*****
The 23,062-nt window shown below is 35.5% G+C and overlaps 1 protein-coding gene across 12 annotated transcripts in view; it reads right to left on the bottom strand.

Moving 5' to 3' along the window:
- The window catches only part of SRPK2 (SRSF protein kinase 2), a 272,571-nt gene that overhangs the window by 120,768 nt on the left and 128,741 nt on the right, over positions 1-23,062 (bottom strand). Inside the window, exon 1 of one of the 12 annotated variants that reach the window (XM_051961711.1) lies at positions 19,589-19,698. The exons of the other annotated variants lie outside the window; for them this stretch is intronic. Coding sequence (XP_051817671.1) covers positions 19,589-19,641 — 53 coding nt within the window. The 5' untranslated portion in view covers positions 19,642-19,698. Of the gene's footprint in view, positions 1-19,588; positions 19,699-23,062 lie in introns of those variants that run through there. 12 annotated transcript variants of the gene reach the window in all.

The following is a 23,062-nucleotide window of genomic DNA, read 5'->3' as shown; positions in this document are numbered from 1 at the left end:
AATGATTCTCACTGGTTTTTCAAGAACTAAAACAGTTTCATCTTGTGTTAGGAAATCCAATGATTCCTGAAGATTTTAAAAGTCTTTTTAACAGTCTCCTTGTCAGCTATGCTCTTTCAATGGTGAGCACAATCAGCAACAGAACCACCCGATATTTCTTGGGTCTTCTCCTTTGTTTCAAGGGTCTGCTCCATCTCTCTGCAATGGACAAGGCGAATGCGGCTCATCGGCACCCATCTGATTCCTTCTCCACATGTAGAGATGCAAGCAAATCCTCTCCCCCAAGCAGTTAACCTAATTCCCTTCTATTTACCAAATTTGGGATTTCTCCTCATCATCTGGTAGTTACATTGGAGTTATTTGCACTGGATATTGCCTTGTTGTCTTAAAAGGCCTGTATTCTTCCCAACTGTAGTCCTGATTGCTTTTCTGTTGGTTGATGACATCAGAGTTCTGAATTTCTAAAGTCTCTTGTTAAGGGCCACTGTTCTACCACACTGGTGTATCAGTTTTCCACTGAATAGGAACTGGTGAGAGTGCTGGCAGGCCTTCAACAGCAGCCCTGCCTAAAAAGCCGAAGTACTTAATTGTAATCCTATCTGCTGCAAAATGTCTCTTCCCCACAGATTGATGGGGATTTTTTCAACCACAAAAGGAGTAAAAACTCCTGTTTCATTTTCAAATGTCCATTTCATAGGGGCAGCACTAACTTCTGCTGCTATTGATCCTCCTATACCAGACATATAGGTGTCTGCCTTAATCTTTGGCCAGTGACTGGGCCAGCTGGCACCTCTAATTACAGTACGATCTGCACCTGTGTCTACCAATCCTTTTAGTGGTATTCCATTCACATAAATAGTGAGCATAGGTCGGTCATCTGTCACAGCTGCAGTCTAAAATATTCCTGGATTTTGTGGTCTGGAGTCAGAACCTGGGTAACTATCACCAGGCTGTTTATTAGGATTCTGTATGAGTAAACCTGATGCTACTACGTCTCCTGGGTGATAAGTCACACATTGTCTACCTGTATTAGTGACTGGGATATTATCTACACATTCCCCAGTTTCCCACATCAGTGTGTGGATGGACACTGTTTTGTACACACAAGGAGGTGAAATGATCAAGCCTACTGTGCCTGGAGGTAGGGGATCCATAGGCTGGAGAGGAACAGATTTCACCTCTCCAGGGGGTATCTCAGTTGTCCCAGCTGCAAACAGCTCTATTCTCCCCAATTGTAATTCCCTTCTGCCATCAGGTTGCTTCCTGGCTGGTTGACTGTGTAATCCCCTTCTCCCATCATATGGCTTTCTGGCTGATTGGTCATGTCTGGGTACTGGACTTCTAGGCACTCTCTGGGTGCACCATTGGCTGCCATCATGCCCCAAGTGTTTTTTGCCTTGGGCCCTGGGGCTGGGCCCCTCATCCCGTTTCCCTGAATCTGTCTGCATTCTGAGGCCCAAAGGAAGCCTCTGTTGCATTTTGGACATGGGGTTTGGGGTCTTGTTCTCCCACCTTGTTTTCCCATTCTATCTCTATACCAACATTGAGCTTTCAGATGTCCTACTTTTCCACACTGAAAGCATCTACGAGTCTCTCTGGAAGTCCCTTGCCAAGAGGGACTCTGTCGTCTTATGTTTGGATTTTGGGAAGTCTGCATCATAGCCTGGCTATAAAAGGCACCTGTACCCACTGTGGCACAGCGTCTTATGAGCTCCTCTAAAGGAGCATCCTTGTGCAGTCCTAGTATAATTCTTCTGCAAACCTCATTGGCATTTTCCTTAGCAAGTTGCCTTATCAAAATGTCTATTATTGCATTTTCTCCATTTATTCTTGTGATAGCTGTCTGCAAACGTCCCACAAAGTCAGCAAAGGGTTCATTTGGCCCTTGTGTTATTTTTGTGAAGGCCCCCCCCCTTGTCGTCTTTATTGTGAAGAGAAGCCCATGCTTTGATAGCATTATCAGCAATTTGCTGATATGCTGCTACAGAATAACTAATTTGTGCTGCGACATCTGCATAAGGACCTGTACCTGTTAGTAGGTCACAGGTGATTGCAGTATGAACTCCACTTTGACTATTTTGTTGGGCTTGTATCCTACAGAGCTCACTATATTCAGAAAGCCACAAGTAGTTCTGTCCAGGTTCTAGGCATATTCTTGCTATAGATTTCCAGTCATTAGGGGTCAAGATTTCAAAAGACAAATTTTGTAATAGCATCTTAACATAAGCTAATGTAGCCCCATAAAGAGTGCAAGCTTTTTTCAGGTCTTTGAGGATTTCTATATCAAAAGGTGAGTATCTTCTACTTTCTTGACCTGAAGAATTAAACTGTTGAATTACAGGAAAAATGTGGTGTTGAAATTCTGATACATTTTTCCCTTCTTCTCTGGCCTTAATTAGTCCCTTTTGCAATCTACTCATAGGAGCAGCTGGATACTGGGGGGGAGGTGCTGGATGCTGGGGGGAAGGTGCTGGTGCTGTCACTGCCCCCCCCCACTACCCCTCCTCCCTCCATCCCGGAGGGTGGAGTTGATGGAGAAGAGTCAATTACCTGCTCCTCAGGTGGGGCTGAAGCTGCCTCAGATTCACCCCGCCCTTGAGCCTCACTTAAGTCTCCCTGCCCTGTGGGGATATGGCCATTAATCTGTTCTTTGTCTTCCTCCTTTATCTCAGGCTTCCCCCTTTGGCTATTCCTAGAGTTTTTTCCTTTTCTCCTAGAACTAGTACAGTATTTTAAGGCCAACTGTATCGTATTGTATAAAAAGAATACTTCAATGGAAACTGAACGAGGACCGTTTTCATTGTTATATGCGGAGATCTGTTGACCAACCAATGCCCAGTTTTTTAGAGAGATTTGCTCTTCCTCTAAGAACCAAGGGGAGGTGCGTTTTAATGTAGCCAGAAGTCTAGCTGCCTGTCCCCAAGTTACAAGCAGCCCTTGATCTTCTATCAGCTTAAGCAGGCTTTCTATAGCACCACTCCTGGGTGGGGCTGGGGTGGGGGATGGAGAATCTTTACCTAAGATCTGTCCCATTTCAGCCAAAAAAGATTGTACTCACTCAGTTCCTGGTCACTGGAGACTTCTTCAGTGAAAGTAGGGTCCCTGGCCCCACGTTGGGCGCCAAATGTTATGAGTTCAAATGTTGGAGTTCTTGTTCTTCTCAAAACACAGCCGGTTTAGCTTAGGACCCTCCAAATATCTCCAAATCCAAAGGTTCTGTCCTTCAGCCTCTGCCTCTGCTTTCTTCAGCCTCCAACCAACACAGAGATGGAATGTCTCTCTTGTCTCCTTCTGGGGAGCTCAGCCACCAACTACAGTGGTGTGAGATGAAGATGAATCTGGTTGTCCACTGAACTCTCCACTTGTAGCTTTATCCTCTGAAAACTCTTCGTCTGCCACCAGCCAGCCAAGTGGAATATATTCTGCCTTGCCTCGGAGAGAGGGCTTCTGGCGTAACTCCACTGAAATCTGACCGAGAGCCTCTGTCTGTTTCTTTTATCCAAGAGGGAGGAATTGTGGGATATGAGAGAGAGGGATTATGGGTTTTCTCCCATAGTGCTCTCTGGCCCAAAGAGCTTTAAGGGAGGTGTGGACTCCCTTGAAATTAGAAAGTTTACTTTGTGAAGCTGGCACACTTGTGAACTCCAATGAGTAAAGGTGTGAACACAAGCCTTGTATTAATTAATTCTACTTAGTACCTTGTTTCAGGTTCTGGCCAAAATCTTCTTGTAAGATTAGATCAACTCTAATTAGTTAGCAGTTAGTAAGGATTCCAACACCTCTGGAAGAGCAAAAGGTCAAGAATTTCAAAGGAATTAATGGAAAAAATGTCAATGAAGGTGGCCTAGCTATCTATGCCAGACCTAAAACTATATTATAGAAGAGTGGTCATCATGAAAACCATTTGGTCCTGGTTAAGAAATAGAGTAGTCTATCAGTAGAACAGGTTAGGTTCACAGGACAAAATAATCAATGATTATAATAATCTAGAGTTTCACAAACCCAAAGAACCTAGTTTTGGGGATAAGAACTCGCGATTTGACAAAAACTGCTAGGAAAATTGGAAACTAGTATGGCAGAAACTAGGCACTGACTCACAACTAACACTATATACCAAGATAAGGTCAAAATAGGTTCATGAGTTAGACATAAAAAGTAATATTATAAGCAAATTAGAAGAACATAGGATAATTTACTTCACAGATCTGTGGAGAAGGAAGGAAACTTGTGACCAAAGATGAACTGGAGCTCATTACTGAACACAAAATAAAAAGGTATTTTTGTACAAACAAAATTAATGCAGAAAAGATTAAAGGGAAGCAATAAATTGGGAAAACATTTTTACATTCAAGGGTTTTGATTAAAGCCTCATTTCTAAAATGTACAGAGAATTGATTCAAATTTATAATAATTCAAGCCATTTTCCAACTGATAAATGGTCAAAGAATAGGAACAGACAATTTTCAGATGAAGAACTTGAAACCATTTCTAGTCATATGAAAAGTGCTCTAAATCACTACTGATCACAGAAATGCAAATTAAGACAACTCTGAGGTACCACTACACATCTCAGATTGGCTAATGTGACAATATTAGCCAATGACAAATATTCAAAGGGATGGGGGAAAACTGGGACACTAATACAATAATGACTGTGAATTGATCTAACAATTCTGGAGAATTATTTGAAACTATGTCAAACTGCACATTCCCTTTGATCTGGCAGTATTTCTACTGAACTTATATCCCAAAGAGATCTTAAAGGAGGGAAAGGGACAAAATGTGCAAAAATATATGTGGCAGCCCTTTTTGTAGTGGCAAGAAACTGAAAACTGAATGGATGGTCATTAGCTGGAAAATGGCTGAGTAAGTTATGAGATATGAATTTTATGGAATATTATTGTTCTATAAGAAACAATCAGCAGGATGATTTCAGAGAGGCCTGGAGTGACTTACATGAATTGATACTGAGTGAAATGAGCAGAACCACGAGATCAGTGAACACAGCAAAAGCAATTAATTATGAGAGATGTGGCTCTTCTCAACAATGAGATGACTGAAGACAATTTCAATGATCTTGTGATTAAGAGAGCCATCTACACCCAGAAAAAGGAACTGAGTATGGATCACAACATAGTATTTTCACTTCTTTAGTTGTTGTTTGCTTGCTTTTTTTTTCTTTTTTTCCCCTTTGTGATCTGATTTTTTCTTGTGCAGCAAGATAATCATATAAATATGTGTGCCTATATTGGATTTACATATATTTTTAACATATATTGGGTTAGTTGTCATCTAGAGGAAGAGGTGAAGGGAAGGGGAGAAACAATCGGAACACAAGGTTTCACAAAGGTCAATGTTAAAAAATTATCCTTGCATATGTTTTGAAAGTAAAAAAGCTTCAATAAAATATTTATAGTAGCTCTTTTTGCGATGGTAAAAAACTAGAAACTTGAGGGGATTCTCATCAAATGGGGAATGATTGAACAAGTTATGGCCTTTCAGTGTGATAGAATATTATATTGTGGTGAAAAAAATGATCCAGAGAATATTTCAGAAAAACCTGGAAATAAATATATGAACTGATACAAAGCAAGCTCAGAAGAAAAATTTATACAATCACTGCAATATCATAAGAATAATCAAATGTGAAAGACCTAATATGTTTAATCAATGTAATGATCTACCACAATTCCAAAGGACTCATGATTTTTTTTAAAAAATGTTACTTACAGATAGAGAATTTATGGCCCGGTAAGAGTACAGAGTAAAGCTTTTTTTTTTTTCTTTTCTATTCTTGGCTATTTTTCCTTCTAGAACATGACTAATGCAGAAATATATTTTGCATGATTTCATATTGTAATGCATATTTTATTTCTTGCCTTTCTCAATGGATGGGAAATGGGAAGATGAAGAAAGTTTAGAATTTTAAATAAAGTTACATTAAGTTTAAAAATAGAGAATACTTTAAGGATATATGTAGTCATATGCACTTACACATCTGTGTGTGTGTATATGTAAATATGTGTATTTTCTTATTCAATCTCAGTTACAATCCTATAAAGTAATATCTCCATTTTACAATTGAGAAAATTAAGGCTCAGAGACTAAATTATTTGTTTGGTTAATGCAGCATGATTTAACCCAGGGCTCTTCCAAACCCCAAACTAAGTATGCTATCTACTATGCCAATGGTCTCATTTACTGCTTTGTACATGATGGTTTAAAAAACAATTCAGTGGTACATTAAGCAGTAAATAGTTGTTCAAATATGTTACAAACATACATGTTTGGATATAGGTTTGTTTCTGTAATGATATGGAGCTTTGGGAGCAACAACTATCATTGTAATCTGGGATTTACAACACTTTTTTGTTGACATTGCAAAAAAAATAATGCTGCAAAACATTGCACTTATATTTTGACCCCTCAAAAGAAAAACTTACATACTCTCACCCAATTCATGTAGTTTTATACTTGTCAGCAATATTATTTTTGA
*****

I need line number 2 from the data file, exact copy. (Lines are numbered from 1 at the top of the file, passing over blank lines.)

Moving 5' to 3' along the window: